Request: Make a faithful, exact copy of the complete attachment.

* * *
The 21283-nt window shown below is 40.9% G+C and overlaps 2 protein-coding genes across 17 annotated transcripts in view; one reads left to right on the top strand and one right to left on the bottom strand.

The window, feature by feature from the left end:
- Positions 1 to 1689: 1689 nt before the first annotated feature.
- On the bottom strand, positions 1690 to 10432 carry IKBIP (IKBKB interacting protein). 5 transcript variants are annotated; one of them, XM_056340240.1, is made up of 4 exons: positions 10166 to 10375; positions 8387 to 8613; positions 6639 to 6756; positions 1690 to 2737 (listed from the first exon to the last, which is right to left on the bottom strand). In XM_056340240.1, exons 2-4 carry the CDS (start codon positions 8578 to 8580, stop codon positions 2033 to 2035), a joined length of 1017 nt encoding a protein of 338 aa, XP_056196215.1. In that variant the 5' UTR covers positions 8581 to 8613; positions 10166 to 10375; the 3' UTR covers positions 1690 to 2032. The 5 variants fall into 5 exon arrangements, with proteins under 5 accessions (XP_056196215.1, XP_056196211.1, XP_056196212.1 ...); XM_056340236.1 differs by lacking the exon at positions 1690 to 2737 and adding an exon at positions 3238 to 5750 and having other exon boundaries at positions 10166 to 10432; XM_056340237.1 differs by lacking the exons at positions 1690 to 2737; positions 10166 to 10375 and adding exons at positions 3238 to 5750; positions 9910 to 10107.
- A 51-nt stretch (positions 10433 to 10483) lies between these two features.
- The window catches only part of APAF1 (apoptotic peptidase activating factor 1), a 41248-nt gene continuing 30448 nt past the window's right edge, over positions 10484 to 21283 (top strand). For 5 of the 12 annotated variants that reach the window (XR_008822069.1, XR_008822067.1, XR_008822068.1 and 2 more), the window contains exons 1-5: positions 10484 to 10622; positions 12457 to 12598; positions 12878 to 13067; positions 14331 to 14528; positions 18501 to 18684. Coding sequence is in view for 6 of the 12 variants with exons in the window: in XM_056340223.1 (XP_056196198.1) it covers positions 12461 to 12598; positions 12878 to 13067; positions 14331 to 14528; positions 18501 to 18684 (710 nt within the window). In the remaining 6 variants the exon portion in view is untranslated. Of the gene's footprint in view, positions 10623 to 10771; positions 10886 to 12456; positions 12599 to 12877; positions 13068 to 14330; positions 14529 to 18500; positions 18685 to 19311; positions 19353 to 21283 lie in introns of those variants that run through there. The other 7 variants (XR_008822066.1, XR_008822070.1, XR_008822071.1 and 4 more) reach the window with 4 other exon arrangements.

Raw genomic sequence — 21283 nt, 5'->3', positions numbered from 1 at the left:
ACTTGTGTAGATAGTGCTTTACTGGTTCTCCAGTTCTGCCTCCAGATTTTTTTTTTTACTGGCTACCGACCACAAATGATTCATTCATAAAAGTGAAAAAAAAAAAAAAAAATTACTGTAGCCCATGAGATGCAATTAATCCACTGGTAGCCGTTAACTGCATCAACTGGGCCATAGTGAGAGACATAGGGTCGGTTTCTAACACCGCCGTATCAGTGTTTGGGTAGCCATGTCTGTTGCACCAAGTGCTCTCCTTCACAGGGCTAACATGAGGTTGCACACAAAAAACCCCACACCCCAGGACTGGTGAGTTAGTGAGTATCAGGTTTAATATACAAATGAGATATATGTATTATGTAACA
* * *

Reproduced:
The 21283-nt window shown below is 40.9% G+C and overlaps 2 protein-coding genes across 17 annotated transcripts in view; one reads left to right on the top strand and one right to left on the bottom strand.

The window, feature by feature from the left end:
- Positions 1 to 1689: 1689 nt before the first annotated feature.
- On the bottom strand, positions 1690 to 10432 carry IKBIP (IKBKB interacting protein). 5 transcript variants are annotated; one of them, XM_056340240.1, is made up of 4 exons: positions 10166 to 10375; positions 8387 to 8613; positions 6639 to 6756; positions 1690 to 2737 (listed from the first exon to the last, which is right to left on the bottom strand). In XM_056340240.1, exons 2-4 carry the CDS (start codon positions 8578 to 8580, stop codon positions 2033 to 2035), a joined length of 1017 nt encoding a protein of 338 aa, XP_056196215.1. In that variant the 5' UTR covers positions 8581 to 8613; positions 10166 to 10375; the 3' UTR covers positions 1690 to 2032. The 5 variants fall into 5 exon arrangements, with proteins under 5 accessions (XP_056196215.1, XP_056196211.1, XP_056196212.1 ...); XM_056340236.1 differs by lacking the exon at positions 1690 to 2737 and adding an exon at positions 3238 to 5750 and having other exon boundaries at positions 10166 to 10432; XM_056340237.1 differs by lacking the exons at positions 1690 to 2737; positions 10166 to 10375 and adding exons at positions 3238 to 5750; positions 9910 to 10107.
- A 51-nt stretch (positions 10433 to 10483) lies between these two features.
- The window catches only part of APAF1 (apoptotic peptidase activating factor 1), a 41248-nt gene continuing 30448 nt past the window's right edge, over positions 10484 to 21283 (top strand). For 5 of the 12 annotated variants that reach the window (XR_008822069.1, XR_008822067.1, XR_008822068.1 and 2 more), the window contains exons 1-5: positions 10484 to 10622; positions 12457 to 12598; positions 12878 to 13067; positions 14331 to 14528; positions 18501 to 18684. Coding sequence is in view for 6 of the 12 variants with exons in the window: in XM_056340223.1 (XP_056196198.1) it covers positions 12461 to 12598; positions 12878 to 13067; positions 14331 to 14528; positions 18501 to 18684 (710 nt within the window). In the remaining 6 variants the exon portion in view is untranslated. Of the gene's footprint in view, positions 10623 to 10771; positions 10886 to 12456; positions 12599 to 12877; positions 13068 to 14330; positions 14529 to 18500; positions 18685 to 19311; positions 19353 to 21283 lie in introns of those variants that run through there. The other 7 variants (XR_008822066.1, XR_008822070.1, XR_008822071.1 and 4 more) reach the window with 4 other exon arrangements.

Raw genomic sequence — 21283 nt, 5'->3', positions numbered from 1 at the left:
ACTTGTGTAGATAGTGCTTTACTGGTTCTCCAGTTCTGCCTCCAGATTTTTTTTTTTACTGGCTACCGACCACAAATGATTCATTCATAAAAGTGAAAAAAAAAAAAAAAAATTACTGTAGCCCATGAGATGCAATTAATCCACTGGTAGCCGTTAACTGCATCAACTGGGCCATAGTGAGAGACATAGGGTCGGTTTCTAACACCGCCGTATCAGTGTTTGGGTAGCCATGTCTGTTGCACCAAGTGCTCTCCTTCACAGGGCTAACATGAGGTTGCACACAAAAAACCCCACACCCCAGGACTGGTGAGTTAGTGAGTATCAGGTTTAATATACAAATGAGATATATGTATTATGTAACA